The Senate Ethics Committee will investigate the allegations of sexual misconduct against Sen. Al Franken and some Democrats are calling for the results to be made public.
Four women have come forward accusing the Minnesota Democrat of groping them and forcibly kissing one—sports broadcaster Leeann Tweeden, who also has an image of the groping incident that occurred on a USO tour in Afghanistan. Franken, then a comedian, is pictured smiling and putting his hands over her breasts while she was sleeping in a flak vest aboard a military aircraft.
Franken has repeatedly apologized and said he was “ashamed” and “embarrassed” by the allegations and hoped to become a “better man.”
He also said he’d “be open” to having the results of the Senate’s ethics investigation made public, and some of his colleagues on the Judiciary Committee agree.
"They should be made public," said Connecticut Sen. Richard Blumenthal, adding that he is "very optimistic" the Ethics Committee will release all information uncovered.
"The findings of the ethics investigation, I would think so," said Sen. Dianne Feinstein of California. "In the occasion of a public official, I would think people should have the opportunity to see what the involvement is."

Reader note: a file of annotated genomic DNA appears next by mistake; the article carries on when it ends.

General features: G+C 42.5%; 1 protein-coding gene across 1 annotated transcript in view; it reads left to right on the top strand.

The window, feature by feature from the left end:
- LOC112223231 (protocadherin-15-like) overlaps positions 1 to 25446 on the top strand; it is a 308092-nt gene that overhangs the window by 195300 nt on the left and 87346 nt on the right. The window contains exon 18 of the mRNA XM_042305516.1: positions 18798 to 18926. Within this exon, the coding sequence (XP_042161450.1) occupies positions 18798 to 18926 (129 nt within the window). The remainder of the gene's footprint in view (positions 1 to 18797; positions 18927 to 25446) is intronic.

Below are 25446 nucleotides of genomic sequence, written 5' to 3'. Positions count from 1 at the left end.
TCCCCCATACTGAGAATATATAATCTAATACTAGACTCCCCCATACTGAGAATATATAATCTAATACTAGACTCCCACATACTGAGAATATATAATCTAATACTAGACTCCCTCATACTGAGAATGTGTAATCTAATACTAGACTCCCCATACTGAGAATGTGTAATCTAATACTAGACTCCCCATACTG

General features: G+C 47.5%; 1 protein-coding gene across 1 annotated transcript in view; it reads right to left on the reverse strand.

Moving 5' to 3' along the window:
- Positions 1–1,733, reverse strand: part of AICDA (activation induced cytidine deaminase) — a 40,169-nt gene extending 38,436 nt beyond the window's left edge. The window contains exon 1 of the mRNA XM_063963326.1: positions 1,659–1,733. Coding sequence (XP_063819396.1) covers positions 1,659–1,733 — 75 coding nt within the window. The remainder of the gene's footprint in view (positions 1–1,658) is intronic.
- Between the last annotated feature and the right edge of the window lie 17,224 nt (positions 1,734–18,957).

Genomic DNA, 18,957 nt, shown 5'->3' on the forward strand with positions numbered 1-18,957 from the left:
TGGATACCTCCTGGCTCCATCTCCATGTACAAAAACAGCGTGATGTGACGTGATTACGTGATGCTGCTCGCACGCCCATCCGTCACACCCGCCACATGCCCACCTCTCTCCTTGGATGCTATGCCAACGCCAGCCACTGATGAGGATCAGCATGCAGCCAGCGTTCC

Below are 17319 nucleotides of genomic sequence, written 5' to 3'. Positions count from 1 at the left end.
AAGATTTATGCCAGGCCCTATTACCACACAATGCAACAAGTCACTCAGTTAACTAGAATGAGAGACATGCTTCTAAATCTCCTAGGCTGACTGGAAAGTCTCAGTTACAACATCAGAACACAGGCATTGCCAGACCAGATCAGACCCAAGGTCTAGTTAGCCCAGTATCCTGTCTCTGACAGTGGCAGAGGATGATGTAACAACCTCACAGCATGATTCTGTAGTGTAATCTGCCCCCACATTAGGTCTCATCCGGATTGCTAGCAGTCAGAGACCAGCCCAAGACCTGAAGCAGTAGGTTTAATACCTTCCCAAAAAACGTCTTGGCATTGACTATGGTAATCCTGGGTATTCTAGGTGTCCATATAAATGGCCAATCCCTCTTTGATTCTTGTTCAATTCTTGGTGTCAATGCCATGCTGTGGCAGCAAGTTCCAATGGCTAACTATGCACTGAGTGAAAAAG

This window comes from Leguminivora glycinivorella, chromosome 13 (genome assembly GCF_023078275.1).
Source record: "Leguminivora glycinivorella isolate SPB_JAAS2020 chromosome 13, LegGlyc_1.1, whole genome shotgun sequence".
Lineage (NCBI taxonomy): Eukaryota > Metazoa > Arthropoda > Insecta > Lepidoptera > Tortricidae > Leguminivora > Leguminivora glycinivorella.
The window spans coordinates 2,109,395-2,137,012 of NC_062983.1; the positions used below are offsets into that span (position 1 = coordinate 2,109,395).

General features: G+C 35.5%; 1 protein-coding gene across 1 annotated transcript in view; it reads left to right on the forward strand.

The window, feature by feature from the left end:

"First of all everybody who behaves this way should be held accountable," Hawaii Sen. Mazie Hirono told Business Insider, noting that she supports Franken's openness about making the investigation's findings public.
"And whatever the Ethics Committee decides that I think we also need to change the House and Senate procedures and how these complaints are handled because right now it’s sort of one-sided in my view," Hirono said. (Business Insider)
The findings of the ethics investigation are unlikely to result in any sort of punishment, however.
“I would not expect any action to come out of the Senate Ethics Committee on any of these charges,” Craig Holman, Government Affairs lobbyist for the consumer advocacy group Public Citizen, told The Washington Examiner regarding the investigations of Franken, Sen. Bob Menendez, D-N.J., and possibly Roy Moore should he win the Alabama Senate race.
“The Senate Ethics committee is not only very slow, it is dysfunctional and fairly secretive. We really don’t know what is going on when it comes to ethics enforcement of the Senate, except for the fact that very little is going on.”